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I've been experimenting with putting 360 degree vision, including stereo vision, onto a Crazyflie nano quadrotor to assist with flight in near-Earth and indoor environments. Four stereo boards, each holding two image sensor chips and lenses, together see in all directions except up and down. We developed the image sensor chips and lenses in-house for this work, since there is nothing available elsewhere that is suitable for platforms of this size. The control processor (on the square PCB in the middle) uses optical flow for position control and stereo vision for obstacle avoidance. The system uses a "supervised autonomy" control scheme in which the operator gives high level commands via control sticks (e.g. "move this general direction") and the control system implements the maneuver while avoiding nearby obstacles. All sensing and processing is performed on board. The Crazyflie itself was unmodified other than a few lines of code in it's firmware to get the target Euler angles and throttle from the vision system.

Below is a video from a few flights in an indoor space. This is best viewed on a laptop or desktop computer to see the annotations in the video. The performance is not perfect, but much better than the pure "hover in place" systems I had flown in the past since obstacles are now avoided. I would not have been able to fly in the last room without the vision system to assist me! There are still obvious shortcomings- for example the stereo vision currently does not respond to blank walls- but we'll address this soon...

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  • Great work Geoffrey! Can you tell us about the pro's and con's of using a stereo system for sense-and-avoid?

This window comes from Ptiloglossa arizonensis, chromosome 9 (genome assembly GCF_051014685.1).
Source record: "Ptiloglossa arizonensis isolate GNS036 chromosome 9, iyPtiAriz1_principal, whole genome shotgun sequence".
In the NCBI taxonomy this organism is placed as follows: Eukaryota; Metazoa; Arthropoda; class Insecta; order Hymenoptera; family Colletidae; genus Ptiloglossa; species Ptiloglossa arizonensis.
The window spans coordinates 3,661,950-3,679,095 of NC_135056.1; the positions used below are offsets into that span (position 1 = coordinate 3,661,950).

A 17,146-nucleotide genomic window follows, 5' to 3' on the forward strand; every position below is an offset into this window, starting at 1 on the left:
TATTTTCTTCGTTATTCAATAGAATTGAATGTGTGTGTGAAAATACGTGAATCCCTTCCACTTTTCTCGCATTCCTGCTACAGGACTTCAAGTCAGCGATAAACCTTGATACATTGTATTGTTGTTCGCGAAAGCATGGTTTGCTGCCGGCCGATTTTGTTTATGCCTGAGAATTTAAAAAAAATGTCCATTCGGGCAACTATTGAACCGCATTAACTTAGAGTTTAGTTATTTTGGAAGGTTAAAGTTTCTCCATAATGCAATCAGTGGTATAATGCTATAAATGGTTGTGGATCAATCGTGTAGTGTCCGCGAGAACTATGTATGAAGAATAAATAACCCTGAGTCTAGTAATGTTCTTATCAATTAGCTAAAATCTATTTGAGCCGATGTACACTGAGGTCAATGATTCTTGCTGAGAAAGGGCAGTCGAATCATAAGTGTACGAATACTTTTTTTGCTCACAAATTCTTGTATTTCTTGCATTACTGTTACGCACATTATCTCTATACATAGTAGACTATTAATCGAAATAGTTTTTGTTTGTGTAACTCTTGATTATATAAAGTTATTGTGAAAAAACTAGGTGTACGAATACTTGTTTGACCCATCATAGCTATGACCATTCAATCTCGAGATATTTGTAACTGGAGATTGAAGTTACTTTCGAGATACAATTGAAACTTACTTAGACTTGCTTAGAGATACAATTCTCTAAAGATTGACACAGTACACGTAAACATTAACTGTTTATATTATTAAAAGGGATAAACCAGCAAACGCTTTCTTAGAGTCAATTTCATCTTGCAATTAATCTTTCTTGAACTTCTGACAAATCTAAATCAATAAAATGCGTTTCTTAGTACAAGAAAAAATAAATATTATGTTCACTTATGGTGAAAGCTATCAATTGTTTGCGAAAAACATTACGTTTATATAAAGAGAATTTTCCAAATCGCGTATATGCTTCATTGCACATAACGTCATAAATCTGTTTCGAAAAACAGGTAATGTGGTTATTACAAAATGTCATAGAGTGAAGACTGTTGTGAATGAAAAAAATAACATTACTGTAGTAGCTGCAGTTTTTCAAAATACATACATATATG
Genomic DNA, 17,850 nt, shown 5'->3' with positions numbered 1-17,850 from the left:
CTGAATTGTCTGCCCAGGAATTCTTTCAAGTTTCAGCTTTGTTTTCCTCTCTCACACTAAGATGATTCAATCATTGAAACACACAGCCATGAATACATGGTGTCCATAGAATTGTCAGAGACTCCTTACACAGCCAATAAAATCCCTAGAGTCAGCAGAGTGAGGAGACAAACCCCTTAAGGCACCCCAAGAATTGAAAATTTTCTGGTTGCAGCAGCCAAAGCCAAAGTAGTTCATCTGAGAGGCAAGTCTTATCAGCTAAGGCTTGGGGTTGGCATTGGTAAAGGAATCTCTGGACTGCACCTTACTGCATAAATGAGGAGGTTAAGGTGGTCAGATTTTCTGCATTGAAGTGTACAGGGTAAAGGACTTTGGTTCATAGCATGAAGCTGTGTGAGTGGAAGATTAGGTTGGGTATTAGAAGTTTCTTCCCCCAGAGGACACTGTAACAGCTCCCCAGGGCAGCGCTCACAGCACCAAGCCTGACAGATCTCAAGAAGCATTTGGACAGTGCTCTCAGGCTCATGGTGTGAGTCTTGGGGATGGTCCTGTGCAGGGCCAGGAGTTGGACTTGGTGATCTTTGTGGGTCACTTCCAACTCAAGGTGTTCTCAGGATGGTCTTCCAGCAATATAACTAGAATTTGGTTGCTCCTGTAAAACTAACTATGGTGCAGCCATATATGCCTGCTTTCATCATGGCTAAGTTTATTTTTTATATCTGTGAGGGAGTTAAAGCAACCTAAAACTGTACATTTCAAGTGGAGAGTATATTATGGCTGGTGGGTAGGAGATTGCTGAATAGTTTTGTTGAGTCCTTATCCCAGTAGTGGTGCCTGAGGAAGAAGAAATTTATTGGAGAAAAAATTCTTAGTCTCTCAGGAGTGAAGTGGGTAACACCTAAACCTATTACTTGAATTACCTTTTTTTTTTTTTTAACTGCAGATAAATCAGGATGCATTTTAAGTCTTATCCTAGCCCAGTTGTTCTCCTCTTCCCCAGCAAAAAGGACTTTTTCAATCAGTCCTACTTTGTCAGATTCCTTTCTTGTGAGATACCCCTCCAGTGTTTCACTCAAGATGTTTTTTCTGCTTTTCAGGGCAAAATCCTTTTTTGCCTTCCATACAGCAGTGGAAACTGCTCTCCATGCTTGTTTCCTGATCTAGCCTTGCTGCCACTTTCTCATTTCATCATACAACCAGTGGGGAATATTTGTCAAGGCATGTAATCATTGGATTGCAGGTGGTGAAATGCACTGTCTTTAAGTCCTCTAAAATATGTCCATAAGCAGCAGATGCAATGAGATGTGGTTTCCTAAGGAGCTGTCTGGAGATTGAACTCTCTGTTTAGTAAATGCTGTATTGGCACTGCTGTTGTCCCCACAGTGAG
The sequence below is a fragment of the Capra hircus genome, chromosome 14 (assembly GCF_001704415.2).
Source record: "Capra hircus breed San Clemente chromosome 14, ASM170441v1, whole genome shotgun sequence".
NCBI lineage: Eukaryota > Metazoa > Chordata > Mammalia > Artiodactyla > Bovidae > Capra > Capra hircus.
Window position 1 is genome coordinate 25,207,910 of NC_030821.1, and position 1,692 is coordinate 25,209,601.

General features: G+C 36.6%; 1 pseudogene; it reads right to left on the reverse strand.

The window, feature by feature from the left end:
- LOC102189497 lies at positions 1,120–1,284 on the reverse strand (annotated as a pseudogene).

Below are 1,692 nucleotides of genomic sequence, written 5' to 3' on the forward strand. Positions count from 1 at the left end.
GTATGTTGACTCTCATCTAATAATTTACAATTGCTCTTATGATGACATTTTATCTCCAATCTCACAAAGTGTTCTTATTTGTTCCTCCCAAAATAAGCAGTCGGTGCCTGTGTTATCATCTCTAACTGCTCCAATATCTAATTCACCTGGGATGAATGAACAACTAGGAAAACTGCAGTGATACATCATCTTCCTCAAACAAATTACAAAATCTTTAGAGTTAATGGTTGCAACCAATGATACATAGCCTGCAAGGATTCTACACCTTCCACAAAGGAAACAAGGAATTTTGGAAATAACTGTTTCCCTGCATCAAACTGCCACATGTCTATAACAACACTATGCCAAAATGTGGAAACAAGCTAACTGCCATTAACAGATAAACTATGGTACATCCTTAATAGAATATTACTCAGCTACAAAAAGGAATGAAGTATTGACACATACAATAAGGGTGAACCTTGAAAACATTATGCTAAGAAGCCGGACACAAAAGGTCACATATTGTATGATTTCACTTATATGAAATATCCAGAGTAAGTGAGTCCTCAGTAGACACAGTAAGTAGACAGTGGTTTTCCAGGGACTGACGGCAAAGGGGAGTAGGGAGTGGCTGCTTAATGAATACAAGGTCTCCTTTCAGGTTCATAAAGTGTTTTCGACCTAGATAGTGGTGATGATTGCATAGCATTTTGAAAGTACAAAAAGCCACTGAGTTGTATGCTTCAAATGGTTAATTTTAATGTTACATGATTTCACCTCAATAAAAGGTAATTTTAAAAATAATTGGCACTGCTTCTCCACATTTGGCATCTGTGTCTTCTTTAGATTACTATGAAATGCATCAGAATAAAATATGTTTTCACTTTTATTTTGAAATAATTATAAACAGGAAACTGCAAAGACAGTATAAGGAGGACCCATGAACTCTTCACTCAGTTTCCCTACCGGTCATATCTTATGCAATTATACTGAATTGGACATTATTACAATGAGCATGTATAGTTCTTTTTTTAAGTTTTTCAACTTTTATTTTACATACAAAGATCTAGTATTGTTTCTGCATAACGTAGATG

• Frickin awesome!

    Up to now the majority of focus on UAVs has been flight control.  Now it seems the 'second phase' is coming which is companion computers and cameras starting to become aware of the environment around it and process/respond.  Bring on skynet!

  • Thank You for the kind words!

    @Cliff- Wow! I remember those OF units! I'd love to hear what you did with them! As for power, the system here on the Crazyflie pulls around 180mA from a single LiPo.

    @JB- For this one the acquired imagery does not get downlinked. What gets sent down is just high level sense/control information.

  • Very nice!

    Do you also have the ability to see what the cameras are looking at on the GCS or is it only using the imaging on-board?

  • Great job Geoffrey!  We still have one of your original optiflow units (the epoxied lens model!) on a ground vehicle (flying became an issue with payloads/occlusions) for R&D....

    Looks simpler than the AscTec system from last year's CES. How much power are you pulling from that thing?!

  • This has to be the most impressive thing I've seen in awhile. Not only is it fully integrated onboard, but it's tiny!

    Very well done :)

  • Good progress

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  • Very impressing! Great work Geoffrey! Additionally the system is so tiny. 

  • Developer

    That is really awesome actually.  It's really responsive to objects coming close by.

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